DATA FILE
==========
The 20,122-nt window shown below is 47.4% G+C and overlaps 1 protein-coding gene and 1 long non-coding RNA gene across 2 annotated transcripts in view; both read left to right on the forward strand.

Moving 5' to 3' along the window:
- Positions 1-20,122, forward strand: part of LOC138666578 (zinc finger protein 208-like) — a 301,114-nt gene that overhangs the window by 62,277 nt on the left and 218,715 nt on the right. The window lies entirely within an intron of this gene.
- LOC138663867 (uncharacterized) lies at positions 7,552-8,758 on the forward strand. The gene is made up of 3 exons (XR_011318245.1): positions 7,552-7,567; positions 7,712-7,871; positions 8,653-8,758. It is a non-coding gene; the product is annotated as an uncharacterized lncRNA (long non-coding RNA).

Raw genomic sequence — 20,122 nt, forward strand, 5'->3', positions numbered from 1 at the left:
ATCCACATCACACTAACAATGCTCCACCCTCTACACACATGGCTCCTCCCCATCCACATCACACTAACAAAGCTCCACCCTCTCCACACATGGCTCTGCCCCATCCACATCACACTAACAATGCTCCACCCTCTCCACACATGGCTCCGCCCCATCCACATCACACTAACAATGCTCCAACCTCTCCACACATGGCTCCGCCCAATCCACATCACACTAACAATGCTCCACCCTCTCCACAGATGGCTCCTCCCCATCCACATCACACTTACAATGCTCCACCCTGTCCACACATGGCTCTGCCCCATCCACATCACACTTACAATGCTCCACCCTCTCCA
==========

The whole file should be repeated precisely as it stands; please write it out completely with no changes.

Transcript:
The 20,122-nt window shown below is 47.4% G+C and overlaps 1 protein-coding gene and 1 long non-coding RNA gene across 2 annotated transcripts in view; both read left to right on the forward strand.

Moving 5' to 3' along the window:
- Positions 1-20,122, forward strand: part of LOC138666578 (zinc finger protein 208-like) — a 301,114-nt gene that overhangs the window by 62,277 nt on the left and 218,715 nt on the right. The window lies entirely within an intron of this gene.
- LOC138663867 (uncharacterized) lies at positions 7,552-8,758 on the forward strand. The gene is made up of 3 exons (XR_011318245.1): positions 7,552-7,567; positions 7,712-7,871; positions 8,653-8,758. It is a non-coding gene; the product is annotated as an uncharacterized lncRNA (long non-coding RNA).

Raw genomic sequence — 20,122 nt, forward strand, 5'->3', positions numbered from 1 at the left:
ATCCACATCACACTAACAATGCTCCACCCTCTACACACATGGCTCCTCCCCATCCACATCACACTAACAAAGCTCCACCCTCTCCACACATGGCTCTGCCCCATCCACATCACACTAACAATGCTCCACCCTCTCCACACATGGCTCCGCCCCATCCACATCACACTAACAATGCTCCAACCTCTCCACACATGGCTCCGCCCAATCCACATCACACTAACAATGCTCCACCCTCTCCACAGATGGCTCCTCCCCATCCACATCACACTTACAATGCTCCACCCTGTCCACACATGGCTCTGCCCCATCCACATCACACTTACAATGCTCCACCCTCTCCA